Hey Intuitives, You’re Not the Only Ones Who Hate Small Talk
So I’m a sensor. Not just any sensor, an extraverted sensor, or ESTP to be precise. I know, there aren’t many of us in the personality community (most of us think we’re ENTJs). I love to play sports, video games, and do anything else that challenges my reflexes. If you read most descriptions of my type you’ll come away thinking I’m a party animal who does nothing but get drunk, do parkour, and avoid thinking about the future as much as possible. In future posts I’ll do what I can to dismantle SOME of those stereotypes (not all…I mean, who doesn’t love parkour). But basically, as an extrovert and a sensor I’m portrayed in the type community as being extremely shallow and unable to hold down a deep conversation to save my life.
But what does being a sensor mean to me? Well, I’m VERY aware of my surroundings and the details that make them up. I notice everything around me in high definition. I like facts and concrete data. I like being engaged in real-world activity. Somehow or other, people in the personality community think this means that I get uber excited about small talk.
But contrary to popular belief, while I understand the place of small talk, I’m not particularly fond of it.
WAIT…What?! A sensor that just said he doesn’t like small talk?
I have the benefit of being the husband of Susan Storm, with whom I have been able to have lengthy conversations about personality type and preferences, specifically the differences between the two of us: ESTP and INFJ. One of the things that has definitely come up repeatedly in our relationship is our individual tolerance for deep, intellectual or philosophical conversations.
My wife loves to poke fun at the fact that when we are talking at night, particularly right before we are going to sleep, I will fall asleep in the middle of our conversation about the future of humanity and the radical steps we have to take to safeguard our children from the apocalypse. Now keep in mind, I care a lot about my children’s future. But at 10:30 at night, in bed, with the lights off, when we’ve finally gotten all 5 of our kids settled in their beds, I tend to be in a state of….well, near exhaustion. Now I know my wife is just as tired, (if not more tired) than I am. However, for her, in the dark, with no other distractions, her intuition comes alive with all the things that she doesn’t get to focus on during the day.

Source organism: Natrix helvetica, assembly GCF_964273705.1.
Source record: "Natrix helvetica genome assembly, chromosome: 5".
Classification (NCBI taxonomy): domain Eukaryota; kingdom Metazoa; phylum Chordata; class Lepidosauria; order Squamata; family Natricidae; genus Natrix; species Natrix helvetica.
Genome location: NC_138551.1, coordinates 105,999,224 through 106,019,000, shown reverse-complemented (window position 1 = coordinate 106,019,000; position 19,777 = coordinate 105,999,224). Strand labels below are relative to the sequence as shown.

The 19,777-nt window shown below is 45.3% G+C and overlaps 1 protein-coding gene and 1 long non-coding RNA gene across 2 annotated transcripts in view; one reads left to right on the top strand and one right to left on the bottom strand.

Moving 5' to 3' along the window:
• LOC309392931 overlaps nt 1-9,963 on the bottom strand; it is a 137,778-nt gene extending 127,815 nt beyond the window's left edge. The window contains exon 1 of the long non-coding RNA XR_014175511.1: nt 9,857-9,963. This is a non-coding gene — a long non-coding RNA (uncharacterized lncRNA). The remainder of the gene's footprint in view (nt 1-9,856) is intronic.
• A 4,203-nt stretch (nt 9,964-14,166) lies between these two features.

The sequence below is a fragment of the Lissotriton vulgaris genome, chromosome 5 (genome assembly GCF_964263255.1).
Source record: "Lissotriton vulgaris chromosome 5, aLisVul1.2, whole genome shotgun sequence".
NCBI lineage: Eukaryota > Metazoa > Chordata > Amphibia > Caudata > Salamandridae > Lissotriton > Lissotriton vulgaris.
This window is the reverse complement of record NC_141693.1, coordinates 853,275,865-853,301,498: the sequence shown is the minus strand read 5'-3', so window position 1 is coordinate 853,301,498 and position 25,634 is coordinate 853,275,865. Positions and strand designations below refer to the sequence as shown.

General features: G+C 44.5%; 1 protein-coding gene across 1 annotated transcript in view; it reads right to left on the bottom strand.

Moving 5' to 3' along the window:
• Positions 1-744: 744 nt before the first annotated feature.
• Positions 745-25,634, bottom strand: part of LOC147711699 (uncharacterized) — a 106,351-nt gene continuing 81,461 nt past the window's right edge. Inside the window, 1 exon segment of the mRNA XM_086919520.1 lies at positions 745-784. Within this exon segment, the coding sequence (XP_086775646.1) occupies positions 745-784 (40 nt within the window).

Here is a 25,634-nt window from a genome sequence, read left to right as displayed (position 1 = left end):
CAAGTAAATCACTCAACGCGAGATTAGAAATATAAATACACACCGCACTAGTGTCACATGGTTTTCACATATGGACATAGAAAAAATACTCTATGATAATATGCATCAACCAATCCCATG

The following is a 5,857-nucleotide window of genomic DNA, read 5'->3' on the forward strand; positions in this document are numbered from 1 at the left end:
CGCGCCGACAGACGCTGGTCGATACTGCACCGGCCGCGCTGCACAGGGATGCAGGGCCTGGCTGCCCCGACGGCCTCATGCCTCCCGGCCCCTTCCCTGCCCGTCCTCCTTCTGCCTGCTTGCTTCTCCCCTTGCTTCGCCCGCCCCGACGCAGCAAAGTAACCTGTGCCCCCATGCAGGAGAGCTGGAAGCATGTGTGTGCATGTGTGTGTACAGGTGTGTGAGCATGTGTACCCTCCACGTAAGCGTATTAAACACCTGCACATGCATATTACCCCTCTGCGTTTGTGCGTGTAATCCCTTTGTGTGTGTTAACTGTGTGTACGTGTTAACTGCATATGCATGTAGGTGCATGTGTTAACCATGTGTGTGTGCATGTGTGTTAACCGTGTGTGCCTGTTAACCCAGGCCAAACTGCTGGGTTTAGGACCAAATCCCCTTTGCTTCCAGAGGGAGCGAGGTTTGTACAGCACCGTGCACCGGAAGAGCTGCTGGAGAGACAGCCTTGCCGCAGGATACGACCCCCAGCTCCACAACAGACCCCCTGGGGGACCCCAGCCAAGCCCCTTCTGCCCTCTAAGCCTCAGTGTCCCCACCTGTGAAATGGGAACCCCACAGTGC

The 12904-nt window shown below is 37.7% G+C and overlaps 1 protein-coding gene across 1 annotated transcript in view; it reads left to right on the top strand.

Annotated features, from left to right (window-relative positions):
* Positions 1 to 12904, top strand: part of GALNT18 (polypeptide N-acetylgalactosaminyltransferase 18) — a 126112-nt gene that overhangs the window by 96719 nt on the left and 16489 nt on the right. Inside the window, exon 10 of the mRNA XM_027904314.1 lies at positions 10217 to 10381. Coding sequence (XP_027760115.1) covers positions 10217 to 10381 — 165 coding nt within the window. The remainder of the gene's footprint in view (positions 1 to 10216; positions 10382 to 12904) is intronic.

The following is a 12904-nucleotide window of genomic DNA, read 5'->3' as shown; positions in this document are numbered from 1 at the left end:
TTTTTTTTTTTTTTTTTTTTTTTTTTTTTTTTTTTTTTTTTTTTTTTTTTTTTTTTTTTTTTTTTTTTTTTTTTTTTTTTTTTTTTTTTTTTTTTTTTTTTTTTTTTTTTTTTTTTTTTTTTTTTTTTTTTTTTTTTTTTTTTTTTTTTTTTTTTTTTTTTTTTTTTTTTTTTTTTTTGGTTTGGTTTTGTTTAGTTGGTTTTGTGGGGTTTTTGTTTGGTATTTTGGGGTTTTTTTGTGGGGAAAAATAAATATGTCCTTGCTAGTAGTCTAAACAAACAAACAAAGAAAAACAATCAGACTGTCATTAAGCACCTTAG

“Just a second, isn’t he contradicting himself? See, sensors just don’t understand personality type!”
Let me explain.
I really don’t like talking about the weather, who is doing what, what road construction we’ve driven through or what color somebody is going to paint their house. I understand for some people that it may take talking about some of those things before they can settle into a conversational rhythm about something better. However, after about five minutes of niceties I definitely want to talk about something more interesting or personal than those surface topics. However, I can only take in so many theories before I want to start putting them to the test. As an ESTP, I use a mental process called extraverted sensing, followed by introverted thinking. With introverted thinking being my primary judging function (how I make my decisions) I have a need to take in any information I have received and test it against the framework of my acquired knowledge. If, as I’m testing the information, I find any knowledge gaps, I try to go get them filled in by reading about the topic or running a series of tests on the information to give me a result that holds true in all situations. While this all may sound incredibly complex, it often happens without me even realizing it. But it does mean it takes me quite a bit of time to process a lot of theoretical information. This, in turn, means I have a lower tolerance for long philosophical conversations where the information isn’t easily tested and by its very nature is open ended and open for interpretation. My brain and body are longing for a way to ACT on the information and when I can’t, it makes it hard to stay tuned-in to the conversation because it would take me far too long to organize the concepts in a logical framework.
Meanwhile, my intuitive wife is coming alive with the cloud of information swirling around in no particular order in her brain. It’s all connected for her. The endless possibilities and existential nature of the conversation gets her more and more excited. Trying to find the meaning behind it all and unraveling the puzzle of people and this existence we call life is enough to make her forget about meals and sleep (two things I have done my best to never be without after 11 years in the military). The point is, these topics are literally revitalizing to her.